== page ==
If anyone is familiar with the Microsoft Research (MSR) project Spec# you will be familiar with the idea of contract based programming. CLR 4.0 takes the idea of contract based programming (and more specifically code contracts to ensure code validity) from Spec# and adds it to the CLR. This now means that code contracts are available to any .NET language.
The premise behind code contracts is that you (the programmer) know a lot about your code, including when input arguments should and shouldn’t be null (or other bad inputs) and what the return value properties of a method should be.
Before code contracts there were very few ways to tell the compiler or runtime about this metadata and have it help look for errors. With code contracts in CLR 4.0, you now have this ability.
public void BuyMoreStuff(Item cart, ref Decimal totalCost, Item i)
CodeContract.Requires(cart != null);
CodeContract.Requires(CodeContract.ForAll(cart, s => s != i));
CodeContract.Ensures(CodeContract.Exists(cart, s => s == i);
CodeContract.Ensures(totalCost >= CodeContract.OldValue(totalCost));
CodeContract.EnsuresOnThrow<IOException>(totalCost == CodeContract.OldValue(totalCost));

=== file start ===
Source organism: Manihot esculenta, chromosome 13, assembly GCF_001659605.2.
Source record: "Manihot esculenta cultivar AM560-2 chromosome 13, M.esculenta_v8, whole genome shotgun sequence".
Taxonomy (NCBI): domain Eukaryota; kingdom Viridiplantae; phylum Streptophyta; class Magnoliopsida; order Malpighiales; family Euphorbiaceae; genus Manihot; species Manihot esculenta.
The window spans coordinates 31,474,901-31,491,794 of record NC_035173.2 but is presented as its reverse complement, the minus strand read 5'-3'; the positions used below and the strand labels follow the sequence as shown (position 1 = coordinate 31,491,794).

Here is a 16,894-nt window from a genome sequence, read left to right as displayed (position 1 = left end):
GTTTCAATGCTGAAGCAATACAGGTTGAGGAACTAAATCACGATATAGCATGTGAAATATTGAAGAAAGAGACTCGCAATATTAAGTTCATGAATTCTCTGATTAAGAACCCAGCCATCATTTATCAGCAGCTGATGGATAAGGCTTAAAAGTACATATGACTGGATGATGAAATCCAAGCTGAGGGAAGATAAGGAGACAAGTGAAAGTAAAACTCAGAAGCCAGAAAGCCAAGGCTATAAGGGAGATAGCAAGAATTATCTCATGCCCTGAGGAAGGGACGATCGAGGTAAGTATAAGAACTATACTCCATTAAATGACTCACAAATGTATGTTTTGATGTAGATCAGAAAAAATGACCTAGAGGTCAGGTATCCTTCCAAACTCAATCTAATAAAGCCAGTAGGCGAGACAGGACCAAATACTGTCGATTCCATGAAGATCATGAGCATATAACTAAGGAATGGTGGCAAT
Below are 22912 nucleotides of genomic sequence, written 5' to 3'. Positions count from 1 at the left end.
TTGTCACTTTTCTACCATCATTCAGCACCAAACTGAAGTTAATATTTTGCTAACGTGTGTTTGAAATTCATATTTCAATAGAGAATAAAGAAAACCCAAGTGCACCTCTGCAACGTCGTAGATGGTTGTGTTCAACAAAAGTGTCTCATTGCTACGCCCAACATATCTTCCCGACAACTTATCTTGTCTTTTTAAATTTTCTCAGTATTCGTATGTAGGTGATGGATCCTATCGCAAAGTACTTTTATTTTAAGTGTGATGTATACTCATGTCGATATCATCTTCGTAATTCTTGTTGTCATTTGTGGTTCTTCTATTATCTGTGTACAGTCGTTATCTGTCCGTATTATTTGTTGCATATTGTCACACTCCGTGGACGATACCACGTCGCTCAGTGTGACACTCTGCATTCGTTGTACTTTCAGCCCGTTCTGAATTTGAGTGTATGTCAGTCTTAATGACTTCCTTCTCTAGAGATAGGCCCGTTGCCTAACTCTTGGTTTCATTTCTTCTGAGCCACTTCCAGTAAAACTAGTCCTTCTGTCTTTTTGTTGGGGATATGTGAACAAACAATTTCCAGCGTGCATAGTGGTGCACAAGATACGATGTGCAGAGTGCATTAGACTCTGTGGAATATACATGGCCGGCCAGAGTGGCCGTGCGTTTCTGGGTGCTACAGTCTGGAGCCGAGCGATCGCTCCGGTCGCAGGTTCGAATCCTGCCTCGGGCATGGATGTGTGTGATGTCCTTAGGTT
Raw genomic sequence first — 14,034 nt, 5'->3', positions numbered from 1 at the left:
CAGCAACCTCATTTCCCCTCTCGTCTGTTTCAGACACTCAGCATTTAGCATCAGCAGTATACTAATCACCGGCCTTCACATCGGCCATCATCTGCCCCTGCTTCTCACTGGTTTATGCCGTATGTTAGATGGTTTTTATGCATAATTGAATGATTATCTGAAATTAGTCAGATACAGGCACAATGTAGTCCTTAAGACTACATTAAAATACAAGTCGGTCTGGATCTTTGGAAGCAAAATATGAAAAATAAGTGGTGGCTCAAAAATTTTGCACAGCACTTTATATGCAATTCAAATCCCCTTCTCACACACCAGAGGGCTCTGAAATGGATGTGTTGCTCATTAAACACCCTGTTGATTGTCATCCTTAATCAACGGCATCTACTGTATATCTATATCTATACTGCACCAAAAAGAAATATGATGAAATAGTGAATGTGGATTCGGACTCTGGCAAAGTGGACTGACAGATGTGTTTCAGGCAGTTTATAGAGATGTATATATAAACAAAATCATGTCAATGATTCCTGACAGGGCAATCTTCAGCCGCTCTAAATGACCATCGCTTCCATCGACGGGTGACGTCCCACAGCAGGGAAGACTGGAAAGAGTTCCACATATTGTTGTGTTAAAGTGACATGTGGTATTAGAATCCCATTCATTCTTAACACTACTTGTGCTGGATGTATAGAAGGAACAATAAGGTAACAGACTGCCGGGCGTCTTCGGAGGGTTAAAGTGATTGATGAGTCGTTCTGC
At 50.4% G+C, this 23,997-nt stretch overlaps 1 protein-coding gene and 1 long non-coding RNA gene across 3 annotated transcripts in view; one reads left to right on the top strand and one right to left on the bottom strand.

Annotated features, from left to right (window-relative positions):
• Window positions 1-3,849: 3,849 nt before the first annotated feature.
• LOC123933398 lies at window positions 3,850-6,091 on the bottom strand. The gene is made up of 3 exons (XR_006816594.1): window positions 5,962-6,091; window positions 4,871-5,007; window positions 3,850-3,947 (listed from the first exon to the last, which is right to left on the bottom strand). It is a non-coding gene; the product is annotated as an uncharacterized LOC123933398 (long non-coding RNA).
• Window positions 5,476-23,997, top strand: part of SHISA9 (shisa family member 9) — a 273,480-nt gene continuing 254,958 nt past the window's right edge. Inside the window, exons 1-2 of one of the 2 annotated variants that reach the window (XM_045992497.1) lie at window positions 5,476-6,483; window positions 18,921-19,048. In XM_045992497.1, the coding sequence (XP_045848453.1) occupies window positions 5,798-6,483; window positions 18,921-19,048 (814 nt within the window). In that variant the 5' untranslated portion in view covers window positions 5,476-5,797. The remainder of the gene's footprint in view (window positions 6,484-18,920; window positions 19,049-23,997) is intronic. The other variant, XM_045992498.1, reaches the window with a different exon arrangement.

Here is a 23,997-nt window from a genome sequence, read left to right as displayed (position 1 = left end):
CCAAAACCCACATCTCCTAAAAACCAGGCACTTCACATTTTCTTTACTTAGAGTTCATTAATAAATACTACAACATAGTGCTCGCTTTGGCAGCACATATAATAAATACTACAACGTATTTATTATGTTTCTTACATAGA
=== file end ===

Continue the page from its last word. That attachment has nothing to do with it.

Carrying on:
// Do some stuff
As you can see, there is a new static class CodeContract that makes the contracts available. This allows you to go way beyond simple Assert statements and will actually allow you to (almost) declaratively specify certain rules about your method inputs and outputs.
Code contracts are split into two different categories: pre-conditions (which are very much like Asserts) and post-conditions. The pre-conditions (like Requires) are actually translated by the compiler to the correct code for you while the post-conditions are handled by a postprocessor (essentially an IL rewriter) to insert the appropriate code before each return statement in the function.
It’s probably a safe bet that C# 5.0 will include some simplified syntax sugar to make using contracts even easier, and possibly some attributes to handle this as well.